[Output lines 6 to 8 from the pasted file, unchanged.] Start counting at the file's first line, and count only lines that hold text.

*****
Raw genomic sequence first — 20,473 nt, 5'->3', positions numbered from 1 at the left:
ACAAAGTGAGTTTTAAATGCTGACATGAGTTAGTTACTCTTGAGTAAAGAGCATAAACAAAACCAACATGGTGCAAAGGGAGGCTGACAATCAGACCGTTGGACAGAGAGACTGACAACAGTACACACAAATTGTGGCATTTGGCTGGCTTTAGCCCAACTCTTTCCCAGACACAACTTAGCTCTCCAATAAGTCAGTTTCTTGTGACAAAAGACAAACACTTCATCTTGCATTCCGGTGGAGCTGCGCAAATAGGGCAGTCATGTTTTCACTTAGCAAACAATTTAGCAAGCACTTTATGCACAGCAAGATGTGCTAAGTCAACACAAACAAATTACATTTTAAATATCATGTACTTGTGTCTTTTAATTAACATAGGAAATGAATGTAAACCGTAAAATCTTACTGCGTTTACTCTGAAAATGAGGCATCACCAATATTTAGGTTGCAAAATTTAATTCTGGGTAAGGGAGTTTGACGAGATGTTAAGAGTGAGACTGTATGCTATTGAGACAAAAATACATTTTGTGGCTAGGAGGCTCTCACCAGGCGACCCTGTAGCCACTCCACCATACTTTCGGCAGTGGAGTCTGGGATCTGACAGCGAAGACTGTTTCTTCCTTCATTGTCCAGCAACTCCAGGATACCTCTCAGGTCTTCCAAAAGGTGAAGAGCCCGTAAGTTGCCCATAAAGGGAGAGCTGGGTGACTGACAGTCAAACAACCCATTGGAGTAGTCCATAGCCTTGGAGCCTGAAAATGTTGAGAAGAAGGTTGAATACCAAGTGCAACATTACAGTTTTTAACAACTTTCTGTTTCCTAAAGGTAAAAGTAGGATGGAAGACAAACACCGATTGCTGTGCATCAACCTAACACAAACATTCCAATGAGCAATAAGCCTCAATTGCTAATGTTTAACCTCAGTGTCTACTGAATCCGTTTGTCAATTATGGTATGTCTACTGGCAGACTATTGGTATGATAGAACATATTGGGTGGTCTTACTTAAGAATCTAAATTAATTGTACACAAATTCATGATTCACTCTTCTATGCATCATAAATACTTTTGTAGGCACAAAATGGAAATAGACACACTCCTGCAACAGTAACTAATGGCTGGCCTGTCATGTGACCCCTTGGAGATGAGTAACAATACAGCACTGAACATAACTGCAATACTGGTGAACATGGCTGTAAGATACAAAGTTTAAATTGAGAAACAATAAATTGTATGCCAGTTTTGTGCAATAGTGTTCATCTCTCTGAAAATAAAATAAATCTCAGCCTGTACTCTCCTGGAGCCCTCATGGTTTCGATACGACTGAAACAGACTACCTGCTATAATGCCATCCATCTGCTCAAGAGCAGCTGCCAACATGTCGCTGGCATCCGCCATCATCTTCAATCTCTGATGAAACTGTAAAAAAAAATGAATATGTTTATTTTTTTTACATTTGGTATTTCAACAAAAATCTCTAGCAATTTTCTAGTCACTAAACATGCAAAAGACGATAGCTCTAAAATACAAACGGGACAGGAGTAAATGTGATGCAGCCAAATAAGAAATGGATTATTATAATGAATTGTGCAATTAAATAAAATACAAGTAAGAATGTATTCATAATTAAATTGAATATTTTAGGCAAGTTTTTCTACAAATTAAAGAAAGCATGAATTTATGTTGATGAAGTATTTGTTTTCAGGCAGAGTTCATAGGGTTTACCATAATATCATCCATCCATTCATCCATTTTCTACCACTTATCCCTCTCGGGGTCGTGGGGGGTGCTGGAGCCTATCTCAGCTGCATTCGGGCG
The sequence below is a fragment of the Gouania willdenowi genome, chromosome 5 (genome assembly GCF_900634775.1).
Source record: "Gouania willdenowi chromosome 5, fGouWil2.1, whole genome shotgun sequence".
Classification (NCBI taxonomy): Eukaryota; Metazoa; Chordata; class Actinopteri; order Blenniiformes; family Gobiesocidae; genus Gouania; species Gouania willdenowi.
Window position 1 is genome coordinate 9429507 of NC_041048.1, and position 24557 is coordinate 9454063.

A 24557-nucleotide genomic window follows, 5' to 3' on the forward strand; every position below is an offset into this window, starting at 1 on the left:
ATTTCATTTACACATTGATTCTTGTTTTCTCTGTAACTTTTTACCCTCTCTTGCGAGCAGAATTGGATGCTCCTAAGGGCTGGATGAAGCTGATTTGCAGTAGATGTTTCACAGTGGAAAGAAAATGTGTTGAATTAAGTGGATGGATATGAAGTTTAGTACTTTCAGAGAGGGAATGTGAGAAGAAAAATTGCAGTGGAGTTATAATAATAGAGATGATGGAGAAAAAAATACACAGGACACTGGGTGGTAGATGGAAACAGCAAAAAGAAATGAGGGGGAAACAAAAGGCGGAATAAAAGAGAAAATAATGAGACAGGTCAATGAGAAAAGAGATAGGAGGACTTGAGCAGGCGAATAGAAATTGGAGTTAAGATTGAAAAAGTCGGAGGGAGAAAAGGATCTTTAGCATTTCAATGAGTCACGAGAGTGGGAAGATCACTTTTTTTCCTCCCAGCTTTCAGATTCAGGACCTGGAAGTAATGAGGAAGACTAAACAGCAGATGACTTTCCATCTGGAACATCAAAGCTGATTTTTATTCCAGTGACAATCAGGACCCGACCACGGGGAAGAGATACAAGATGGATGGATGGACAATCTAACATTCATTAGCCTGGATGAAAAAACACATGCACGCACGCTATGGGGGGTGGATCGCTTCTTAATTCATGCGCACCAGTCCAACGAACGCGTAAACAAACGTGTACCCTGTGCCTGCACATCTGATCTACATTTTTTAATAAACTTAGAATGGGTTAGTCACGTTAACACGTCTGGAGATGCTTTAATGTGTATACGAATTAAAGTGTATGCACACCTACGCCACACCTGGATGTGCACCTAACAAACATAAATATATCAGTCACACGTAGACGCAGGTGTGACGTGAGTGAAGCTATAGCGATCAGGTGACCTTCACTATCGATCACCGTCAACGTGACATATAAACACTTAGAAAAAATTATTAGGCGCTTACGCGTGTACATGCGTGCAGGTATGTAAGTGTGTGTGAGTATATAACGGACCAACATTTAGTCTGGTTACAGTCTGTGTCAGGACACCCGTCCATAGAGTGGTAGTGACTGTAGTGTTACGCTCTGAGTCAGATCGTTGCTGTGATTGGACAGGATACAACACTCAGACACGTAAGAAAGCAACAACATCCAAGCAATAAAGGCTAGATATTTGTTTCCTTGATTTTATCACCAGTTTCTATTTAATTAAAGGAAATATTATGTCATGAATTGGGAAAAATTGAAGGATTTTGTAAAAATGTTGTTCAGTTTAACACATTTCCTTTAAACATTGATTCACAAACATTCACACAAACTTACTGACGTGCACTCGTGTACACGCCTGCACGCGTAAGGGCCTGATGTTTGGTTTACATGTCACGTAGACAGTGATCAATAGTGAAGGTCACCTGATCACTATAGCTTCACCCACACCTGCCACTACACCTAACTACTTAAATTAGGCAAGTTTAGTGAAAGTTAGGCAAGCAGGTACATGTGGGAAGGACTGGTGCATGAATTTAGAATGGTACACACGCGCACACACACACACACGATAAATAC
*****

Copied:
Window position 1 is genome coordinate 9429507 of NC_041048.1, and position 24557 is coordinate 9454063.

A 24557-nucleotide genomic window follows, 5' to 3' on the forward strand; every position below is an offset into this window, starting at 1 on the left:
ATTTCATTTACACATTGATTCTTGTTTTCTCTGTAACTTTTTACCCTCTCTTGCGAGCAGAATTGGATGCTCCTAAGGGCTGGATGAAGCTGATTTGCAGTAGATGTTTCACAGTGGAAAGAAAATGTGTTGAATTAAGTGGATGGATATGAAGTTTAGTACTTTCAGAGAGGGAATGTGAGAAGAAAAATTGCAGTGGAGTTATAATAATAGAGATGATGGAGAAAAAAATACACAGGACACTGGGTGGTAGATGGAAACAGCAAAAAGAAATGAGGGGGAAACAAAAGGCGGAATAAAAGAGAAAATAATGAGACAGGTCAATGAGAAAAGAGATAGGAGGACTTGAGCAGGCGAATAGAAATTGGAGTTAAGATTGAAAAAGTCGGAGGGAGAAAAGGATCTTTAGCATTTCAATGAGTCACGAGAGTGGGAAGATCACTTTTTTTCCTCCCAGCTTTCAGATTCAGGACCTGGAAGTAATGAGGAAGACTAAACAGCAGATGACTTTCCATCTGGAACATCAAAGCTGATTTTTATTCCAGTGACAATCAGGACCCGACCACGGGGAAGAGATACAAGATGGATGGATGGACAATCTAACATTCATTAGCCTGGATGAAAAAACACATGCACGCACGCTATGGGGGGTGGATCGCTTCTTAATTCATGCGCACCAGTCCAACGAACGCGTAAACAAACGTGTACCCTGTGCCTGCACATCTGATCTACATTTTTTAATAAACTTAGAATGGGTTAGTCACGTTAACACGTCTGGAGATGCTTTAATGTGTATACGAATTAAAGTGTATGCACACCTACGCCACACCTGGATGTGCACCTAACAAACATAAATATATCAGTCACACGTAGACGCAGGTGTGACGTGAGTGAAGCTATAGCGATCAGGTGACCTTCACTATCGATCACCGTCAACGTGACATATAAACACTTAGAAAAAATTATTAGGCGCTTACGCGTGTACATGCGTGCAGGTATGTAAGTGTGTGTGAGTATATAACGGACCAACATTTAGTCTGGTTACAGTCTGTGTCAGGACACCCGTCCATAGAGTGGTAGTGACTGTAGTGTTACGCTCTGAGTCAGATCGTTGCTGTGATTGGACAGGATACAACACTCAGACACGTAAGAAAGCAACAACATCCAAGCAATAAAGGCTAGATATTTGTTTCCTTGATTTTATCACCAGTTTCTATTTAATTAAAGGAAATATTATGTCATGAATTGGGAAAAATTGAAGGATTTTGTAAAAATGTTGTTCAGTTTAACACATTTCCTTTAAACATTGATTCACAAACATTCACACAAACTTACTGACGTGCACTCGTGTACACGCCTGCACGCGTAAGGGCCTGATGTTTGGTTTACATGTCACGTAGACAGTGATCAATAGTGAAGGTCACCTGATCACTATAGCTTCACCCACACCTGCCACTACACCTAACTACTTAAATTAGGCAAGTTTAGTGAAAGTTAGGCAAGCAGGTACATGTGGGAAGGACTGGTGCATGAATTTAGAATGGTACACACGCGCACACACACACACACGATAAATAC